Brett Ratner says Rotten Tomatoes is killing cinema
Well, he ought to know. Ha ha ha!
Over the last few days, I have had an amusing Twitter battle with fans of DC comics adaptations. Here’s what happened. Mildly impressed by the Power Rangers film, I mentioned, on that platform, that it was probably better than any recent DC release. This honestly didn’t strike me as a particularly controversial view. After all, what sentient being stands up for Batman Vs Superman or Suicide Squad? Indeed, pondering my star ratings (of which more anon) for DC releases, I discover I haven’t given any of those more than the three I awarded to Power Rangers. So, I’m not just yanking your chain. Anyway, this dragged a lot of angry trolls from their cave. The most common complaint directed against me was, bizarrely, that I was just looking for attention. The only logical response to this was: well, if so, I’m getting it — from you. Nobody else is much bothered.
I begin thus as a way of introducing another argument about Rotten Tomatoes. The DC fanatics have long argued that the review aggregator site was biased against those films and in favour of Marvel adaptations. There have even been hilarious suggestions that Disney, owner of Marvel, bribed critics. Wrapped around this paranoia, are frequent plaintiff whinges that people pay too much attention to Rotten Tomatoes. Who pays too much attention? The average moviegoer has no idea what the bloody thing is. The people who pay by far the most attention are those complaining about it. This is classic echo-chamber stuff. If Rotten Tomatoes (or reviewers in general) really affected attendances at blockbusters then the likes of Suicide Squad would open poorly and, perhaps, pick up business when word got around that the critics were crooks. The reverse happens. Such films open with huge figures and then plummet when punters reveal their true awfulness.
Anyway, we now belatedly get to the meat. “The worst thing that we have in today’s movie culture is Rotten Tomatoes,” Brett Ratner, director of such films as Rush Hour and Red Dragon, commented. “I think it’s the destruction of our business. I have such respect and admiration for film criticism. When I was growing up film criticism was a real art. And there was intellect that went into that. And you would read Pauline’s Kael’s reviews, or some others, and that doesn’t exist anymore. Now it’s about a number.”
Now, let’s be fair. I agree with some of what Ratner is saying here. The now ubiquitous star rating system for reviews is infuriating. Every critic will have experience of complaints that ask for explanation for a supposedly array rating. The explanation, of course, lies in the text. “So you think Allegedly Bad Film X is as good as Allegedly Good Film X, eh?” the missive will read. “Well, you gave both four-stars. So you must do.” Ten years after I gave four stars to the (in my view alone, apparently) undervalued Serendipity, some maniac brought that up in an attack on me. Jesus, dude. Let it go. I’ll give you suggestions of more recent bad writing by me if you really, really want. Brett is also right to suggest that the numerical rating on Rotten Tomatoes is a measure without nuance. It is probably of value at the top and the bottom of the scale. Scoring 99 percent, Get Out can reasonably be said to have very good reviews. Accruing just 10 percent, Bitter Harvest can be said to be doing badly with critics. And, ahem, the 27 percent rating for Batman Vs Superman surely does indicate a general distaste among the scribbling fraternity.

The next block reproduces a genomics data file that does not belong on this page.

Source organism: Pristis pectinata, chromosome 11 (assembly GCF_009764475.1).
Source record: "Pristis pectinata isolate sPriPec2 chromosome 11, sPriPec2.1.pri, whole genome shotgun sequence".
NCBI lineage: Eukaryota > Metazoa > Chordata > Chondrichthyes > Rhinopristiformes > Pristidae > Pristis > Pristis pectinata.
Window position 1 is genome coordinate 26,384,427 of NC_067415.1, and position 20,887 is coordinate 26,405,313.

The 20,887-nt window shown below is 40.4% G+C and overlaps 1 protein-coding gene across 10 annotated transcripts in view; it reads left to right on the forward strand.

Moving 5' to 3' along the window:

“Now it’s about, ‘What’s your Rotten Tomatoes score?’,” Ratner continued. “And that’s sad, because the Rotten Tomatoes score was so low on Batman v Superman I think it put a cloud over a movie that was incredibly successful.” Well, here’s the thing. That may have put a cloud over it within industry circles. It may have put a cloud over it within hardcore fan communities. But the wider mass of film-goers do not give a toss. That wider mass does not, for the most part, even know what Rotten Tomatoes is.
I’ll give Brett another suggestion for “the worst thing that we have in today’s movie culture”. What about the endless pandering to the devoted, unyielding fanbase of source material. Decades back, a film-maker could dare to rip a source apart and put it back together again in any order. Now they feel the need to be as faithful as were the Harry Potter films. That’s why Gone Girl lasted longer than the Vietnam War. That’s why The Hobbit is still playing in my brain and will be until I die.
Pretending that Rotten Tomatoes registers with the wider film audience is part and parcel of the same mentality. It is useful (though fallible) as a tool for testing the critical waters. Otherwise, it should not be taken too seriously. You know what? Most people already don’t take it too seriously. Oh what’s the point.
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